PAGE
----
A new blood-analysis technique and a tiny device that detects circulating tumor cells in the blood may help doctors predict which cancers are likely to spread.
Many technologies have been invented in recent years for capturing circulating tumor cells (CTCs) from whole blood. But one problem these technologies share is how to is keep the cells alive while removing them from the screening device.
Researchers from Cedars-Sinai and UCLA are now conducting “liquid biopsies” by running blood through the NanoVelcro Chip, a device that has a hairy array of nanoscale wires, each with antibodies recognizing proteins from CTCs at the tips. As the blood passes by the wires, the CTCs stick to them.
This technique, which earned researchers a place on the U.S. Cancer Moonshot program, could help clinicians monitor cancer-related changes in patients, including their response to treatments.
“It’s far better to draw a tube of blood once a month to monitor cancer than to make patients undergo repeated surgical procedures,” Edwin Posadas, MD, medical director of the Urologic Oncology Program at Cedars-Sinai’s Samuel Oschin Comprehensive Cancer Institute and one of the project’s lead investigators, said in a news release. “The power of this technology lies in its capacity to provide information that is equal to or even superior to traditional tumor sampling by invasive procedures.”
According to the American Cancer Society, prostate cancer remains one of the leading causes of cancer death among American men, with nearly 27,000 deaths expected in 2017.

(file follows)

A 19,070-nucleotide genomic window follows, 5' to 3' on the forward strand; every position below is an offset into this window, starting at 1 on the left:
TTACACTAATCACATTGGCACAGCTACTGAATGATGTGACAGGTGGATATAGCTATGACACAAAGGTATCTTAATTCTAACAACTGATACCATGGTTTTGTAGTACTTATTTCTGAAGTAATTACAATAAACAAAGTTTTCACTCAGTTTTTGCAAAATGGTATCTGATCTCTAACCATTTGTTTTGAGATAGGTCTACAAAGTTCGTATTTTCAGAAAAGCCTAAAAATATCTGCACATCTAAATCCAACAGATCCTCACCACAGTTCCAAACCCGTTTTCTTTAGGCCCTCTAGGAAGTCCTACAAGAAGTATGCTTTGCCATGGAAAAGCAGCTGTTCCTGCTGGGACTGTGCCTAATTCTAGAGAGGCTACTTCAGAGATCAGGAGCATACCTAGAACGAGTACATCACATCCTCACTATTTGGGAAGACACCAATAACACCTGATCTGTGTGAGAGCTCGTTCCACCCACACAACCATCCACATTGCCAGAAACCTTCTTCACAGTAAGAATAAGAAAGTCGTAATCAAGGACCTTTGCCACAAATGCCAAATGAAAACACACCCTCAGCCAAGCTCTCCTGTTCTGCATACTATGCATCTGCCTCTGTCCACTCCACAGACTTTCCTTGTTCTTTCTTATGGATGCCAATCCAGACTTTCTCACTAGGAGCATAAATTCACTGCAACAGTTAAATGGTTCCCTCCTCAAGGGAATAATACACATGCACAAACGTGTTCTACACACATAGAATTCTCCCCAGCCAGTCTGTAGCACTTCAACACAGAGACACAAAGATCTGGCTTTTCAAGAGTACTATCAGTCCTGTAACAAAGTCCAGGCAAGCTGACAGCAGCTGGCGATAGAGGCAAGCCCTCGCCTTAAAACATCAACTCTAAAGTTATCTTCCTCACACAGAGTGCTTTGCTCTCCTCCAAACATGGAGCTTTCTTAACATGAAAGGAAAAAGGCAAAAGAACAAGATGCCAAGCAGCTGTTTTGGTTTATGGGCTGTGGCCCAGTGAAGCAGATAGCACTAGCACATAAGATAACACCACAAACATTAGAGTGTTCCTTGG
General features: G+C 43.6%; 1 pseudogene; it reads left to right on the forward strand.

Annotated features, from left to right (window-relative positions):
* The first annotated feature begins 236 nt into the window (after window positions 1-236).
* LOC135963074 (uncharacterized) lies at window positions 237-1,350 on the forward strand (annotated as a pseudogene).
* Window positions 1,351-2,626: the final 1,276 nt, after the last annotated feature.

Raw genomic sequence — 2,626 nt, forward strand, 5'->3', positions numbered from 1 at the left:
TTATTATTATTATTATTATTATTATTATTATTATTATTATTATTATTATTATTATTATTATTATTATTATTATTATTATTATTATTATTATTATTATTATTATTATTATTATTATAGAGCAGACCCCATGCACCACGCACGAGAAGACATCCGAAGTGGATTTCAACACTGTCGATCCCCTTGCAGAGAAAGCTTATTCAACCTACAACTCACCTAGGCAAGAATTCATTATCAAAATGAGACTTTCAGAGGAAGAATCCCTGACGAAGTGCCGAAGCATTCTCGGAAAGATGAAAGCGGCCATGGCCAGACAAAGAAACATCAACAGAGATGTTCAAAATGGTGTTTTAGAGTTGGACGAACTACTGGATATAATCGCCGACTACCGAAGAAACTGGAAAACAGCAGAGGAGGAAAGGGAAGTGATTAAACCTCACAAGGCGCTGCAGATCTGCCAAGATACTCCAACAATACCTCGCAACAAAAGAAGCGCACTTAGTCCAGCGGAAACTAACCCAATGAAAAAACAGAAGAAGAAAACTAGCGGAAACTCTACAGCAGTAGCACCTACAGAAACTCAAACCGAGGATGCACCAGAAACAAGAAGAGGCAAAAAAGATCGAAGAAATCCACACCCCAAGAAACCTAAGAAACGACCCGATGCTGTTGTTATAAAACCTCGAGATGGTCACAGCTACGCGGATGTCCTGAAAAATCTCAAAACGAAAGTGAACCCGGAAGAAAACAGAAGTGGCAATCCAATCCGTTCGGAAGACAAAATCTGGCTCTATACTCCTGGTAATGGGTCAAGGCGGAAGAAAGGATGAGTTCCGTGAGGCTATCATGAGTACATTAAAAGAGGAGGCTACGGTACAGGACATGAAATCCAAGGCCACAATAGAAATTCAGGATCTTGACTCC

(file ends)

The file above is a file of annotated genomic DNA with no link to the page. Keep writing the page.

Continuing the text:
In their research, Posadas and Hsian-Rong Tseng PhD, a professor at UCLA’s David Geffen School of Medicine, found that patients with advance prostate cancer have cancer cells with very small nuclei. These nuclei are linked with cancer spreading to the lung and liver, but the researchers found that they developed before the metastases were detected. Therefore, identifying cells with very small nuclei in early stages of prostate cancer could help identify which patients have the highest risk for aggressive forms of the disease.
“We’re on a mission to dramatically change patients’ everyday lives and their long-term outcomes,” Tseng said. “We now have powerful new tools to accomplish that.”
Posadas and Tseng join a leading team of cancer experts as allies in the Blood Profiling Atlas in Cancer (BloodPAC) Project, a program of the U.S. Cancer Moonshot, the initiative led by former Vice President Joe Biden to make therapies available to more patients and to prevent cancer.
The research will share data gathered from patient CTCs. Posadas and Tseng expect to provide microscopic images from 1,000 CTCs that have not yet been examined, along with other data and cells they have compiled.
The two researchers have been collecting blood samples from cancer patients for the past five years, aiming to characterize and examine CTCs and other components. Their years of work have helped them better understand how prostate and other cancers evolve, with an eye toward developing more effective, targeted therapies for many cancer types.
“Minimally invasive methods to both diagnose and follow cancer, through simple blood tests, offer a unique and novel approach that can lead to earlier diagnosis and treatment, leading to more cures,” said Robert A. Figlin, MD, director of the Division of Hematology and Oncology at Cedars-Sinai.
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